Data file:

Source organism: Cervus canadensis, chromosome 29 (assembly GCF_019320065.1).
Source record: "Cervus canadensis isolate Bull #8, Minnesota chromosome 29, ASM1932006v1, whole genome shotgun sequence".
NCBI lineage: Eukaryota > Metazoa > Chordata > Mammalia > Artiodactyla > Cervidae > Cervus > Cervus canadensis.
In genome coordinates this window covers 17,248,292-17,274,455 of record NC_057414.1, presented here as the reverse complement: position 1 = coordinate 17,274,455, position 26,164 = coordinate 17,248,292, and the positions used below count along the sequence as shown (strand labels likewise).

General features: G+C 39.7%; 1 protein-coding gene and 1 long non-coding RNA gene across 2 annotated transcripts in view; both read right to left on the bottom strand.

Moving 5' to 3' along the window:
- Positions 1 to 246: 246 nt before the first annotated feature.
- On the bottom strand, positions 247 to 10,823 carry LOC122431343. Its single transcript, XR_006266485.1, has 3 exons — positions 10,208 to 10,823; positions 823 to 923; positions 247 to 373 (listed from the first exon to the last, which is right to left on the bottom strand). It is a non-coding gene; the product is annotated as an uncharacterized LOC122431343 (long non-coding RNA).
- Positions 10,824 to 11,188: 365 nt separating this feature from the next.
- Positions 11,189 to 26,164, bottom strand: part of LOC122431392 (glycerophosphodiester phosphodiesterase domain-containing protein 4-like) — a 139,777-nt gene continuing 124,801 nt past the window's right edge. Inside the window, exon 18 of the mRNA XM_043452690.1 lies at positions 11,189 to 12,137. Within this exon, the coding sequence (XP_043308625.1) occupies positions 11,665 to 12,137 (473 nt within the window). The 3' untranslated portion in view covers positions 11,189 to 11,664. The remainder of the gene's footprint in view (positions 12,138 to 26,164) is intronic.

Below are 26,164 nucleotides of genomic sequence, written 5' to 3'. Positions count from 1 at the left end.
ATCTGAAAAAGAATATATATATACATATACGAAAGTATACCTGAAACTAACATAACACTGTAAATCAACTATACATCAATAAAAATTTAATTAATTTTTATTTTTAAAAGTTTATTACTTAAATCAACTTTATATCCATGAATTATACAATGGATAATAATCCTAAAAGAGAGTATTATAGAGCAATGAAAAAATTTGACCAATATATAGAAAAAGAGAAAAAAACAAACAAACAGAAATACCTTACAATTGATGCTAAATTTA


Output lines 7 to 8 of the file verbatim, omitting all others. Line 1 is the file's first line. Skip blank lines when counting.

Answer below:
- Positions 1 to 246: 246 nt before the first annotated feature.
- On the bottom strand, positions 247 to 10,823 carry LOC122431343. Its single transcript, XR_006266485.1, has 3 exons — positions 10,208 to 10,823; positions 823 to 923; positions 247 to 373 (listed from the first exon to the last, which is right to left on the bottom strand). It is a non-coding gene; the product is annotated as an uncharacterized LOC122431343 (long non-coding RNA).